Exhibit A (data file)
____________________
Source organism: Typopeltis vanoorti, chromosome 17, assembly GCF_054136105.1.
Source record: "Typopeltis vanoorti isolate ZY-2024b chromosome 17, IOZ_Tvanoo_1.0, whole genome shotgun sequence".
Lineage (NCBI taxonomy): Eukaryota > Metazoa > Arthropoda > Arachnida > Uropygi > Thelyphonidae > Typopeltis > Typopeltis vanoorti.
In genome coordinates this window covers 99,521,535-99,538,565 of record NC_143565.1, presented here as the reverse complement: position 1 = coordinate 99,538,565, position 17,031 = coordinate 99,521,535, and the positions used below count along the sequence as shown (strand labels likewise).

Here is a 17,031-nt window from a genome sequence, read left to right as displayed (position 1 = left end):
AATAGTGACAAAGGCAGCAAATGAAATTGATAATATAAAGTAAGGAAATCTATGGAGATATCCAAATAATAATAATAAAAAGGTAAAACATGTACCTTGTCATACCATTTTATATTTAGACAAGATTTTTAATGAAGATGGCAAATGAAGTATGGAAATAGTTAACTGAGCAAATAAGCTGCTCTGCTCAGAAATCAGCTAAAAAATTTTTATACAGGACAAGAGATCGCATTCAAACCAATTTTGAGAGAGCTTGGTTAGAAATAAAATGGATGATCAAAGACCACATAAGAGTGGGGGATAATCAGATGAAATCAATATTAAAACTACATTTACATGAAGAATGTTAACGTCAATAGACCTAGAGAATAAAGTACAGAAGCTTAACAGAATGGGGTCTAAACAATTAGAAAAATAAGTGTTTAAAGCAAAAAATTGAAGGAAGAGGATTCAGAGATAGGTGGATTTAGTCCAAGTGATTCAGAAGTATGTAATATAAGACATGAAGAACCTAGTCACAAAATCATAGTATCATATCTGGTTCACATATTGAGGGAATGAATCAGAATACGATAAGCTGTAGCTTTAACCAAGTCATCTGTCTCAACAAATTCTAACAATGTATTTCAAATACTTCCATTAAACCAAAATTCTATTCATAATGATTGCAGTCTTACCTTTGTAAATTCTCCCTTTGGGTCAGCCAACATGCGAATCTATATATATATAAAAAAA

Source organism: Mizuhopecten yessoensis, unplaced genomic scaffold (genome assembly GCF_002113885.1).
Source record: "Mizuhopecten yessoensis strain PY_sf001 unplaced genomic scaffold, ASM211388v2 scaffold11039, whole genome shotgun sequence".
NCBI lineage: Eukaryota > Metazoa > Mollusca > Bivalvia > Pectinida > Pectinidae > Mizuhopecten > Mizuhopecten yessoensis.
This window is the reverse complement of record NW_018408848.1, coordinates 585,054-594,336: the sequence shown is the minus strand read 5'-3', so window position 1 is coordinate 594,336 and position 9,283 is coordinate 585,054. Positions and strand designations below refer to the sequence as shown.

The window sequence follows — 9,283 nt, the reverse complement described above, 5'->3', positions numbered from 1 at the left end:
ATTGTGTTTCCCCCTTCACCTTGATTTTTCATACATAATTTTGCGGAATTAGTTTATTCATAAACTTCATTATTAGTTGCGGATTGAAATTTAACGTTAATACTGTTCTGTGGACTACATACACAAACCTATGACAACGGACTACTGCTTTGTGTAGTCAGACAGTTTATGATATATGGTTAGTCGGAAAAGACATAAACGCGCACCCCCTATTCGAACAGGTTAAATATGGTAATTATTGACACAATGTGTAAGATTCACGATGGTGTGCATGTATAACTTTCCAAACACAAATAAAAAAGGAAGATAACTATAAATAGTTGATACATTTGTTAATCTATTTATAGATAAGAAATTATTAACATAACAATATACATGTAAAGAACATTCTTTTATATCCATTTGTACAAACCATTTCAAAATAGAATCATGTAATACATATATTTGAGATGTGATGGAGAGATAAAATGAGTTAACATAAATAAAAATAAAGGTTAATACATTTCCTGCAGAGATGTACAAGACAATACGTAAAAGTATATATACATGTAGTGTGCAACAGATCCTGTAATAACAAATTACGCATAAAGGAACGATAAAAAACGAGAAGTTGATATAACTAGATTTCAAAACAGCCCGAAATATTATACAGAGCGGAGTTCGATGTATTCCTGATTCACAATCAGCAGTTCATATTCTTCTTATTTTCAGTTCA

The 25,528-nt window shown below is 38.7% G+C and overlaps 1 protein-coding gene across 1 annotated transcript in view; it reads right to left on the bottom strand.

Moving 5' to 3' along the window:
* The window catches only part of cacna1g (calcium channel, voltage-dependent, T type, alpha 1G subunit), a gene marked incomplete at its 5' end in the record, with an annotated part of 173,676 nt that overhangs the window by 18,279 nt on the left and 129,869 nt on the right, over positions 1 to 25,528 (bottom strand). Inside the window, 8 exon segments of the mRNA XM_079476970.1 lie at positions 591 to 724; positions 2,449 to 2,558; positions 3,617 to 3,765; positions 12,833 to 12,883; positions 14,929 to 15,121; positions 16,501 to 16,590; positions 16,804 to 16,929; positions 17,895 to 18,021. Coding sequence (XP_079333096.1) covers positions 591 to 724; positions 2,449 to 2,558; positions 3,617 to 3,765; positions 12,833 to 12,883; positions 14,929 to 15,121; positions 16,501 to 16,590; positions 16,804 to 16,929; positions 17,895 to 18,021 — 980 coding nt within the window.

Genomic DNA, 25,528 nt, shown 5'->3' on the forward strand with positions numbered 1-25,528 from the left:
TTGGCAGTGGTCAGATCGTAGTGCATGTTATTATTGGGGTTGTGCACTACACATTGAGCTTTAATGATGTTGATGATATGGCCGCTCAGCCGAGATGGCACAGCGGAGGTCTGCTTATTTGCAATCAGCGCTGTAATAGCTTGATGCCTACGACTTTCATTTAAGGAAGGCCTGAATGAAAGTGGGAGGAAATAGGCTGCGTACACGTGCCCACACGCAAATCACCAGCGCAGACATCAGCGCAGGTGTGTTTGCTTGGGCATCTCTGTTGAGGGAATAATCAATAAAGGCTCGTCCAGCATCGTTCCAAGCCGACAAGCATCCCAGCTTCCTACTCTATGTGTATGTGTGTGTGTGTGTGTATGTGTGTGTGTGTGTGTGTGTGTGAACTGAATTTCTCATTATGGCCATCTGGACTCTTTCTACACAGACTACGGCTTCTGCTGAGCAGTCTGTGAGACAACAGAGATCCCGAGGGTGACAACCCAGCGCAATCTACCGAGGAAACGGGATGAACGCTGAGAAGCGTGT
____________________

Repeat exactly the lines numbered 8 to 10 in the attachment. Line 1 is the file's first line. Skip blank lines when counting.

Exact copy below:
Source record: "Mizuhopecten yessoensis strain PY_sf001 unplaced genomic scaffold, ASM211388v2 scaffold11039, whole genome shotgun sequence".
NCBI lineage: Eukaryota > Metazoa > Mollusca > Bivalvia > Pectinida > Pectinidae > Mizuhopecten > Mizuhopecten yessoensis.
This window is the reverse complement of record NW_018408848.1, coordinates 585,054-594,336: the sequence shown is the minus strand read 5'-3', so window position 1 is coordinate 594,336 and position 9,283 is coordinate 585,054. Positions and strand designations below refer to the sequence as shown.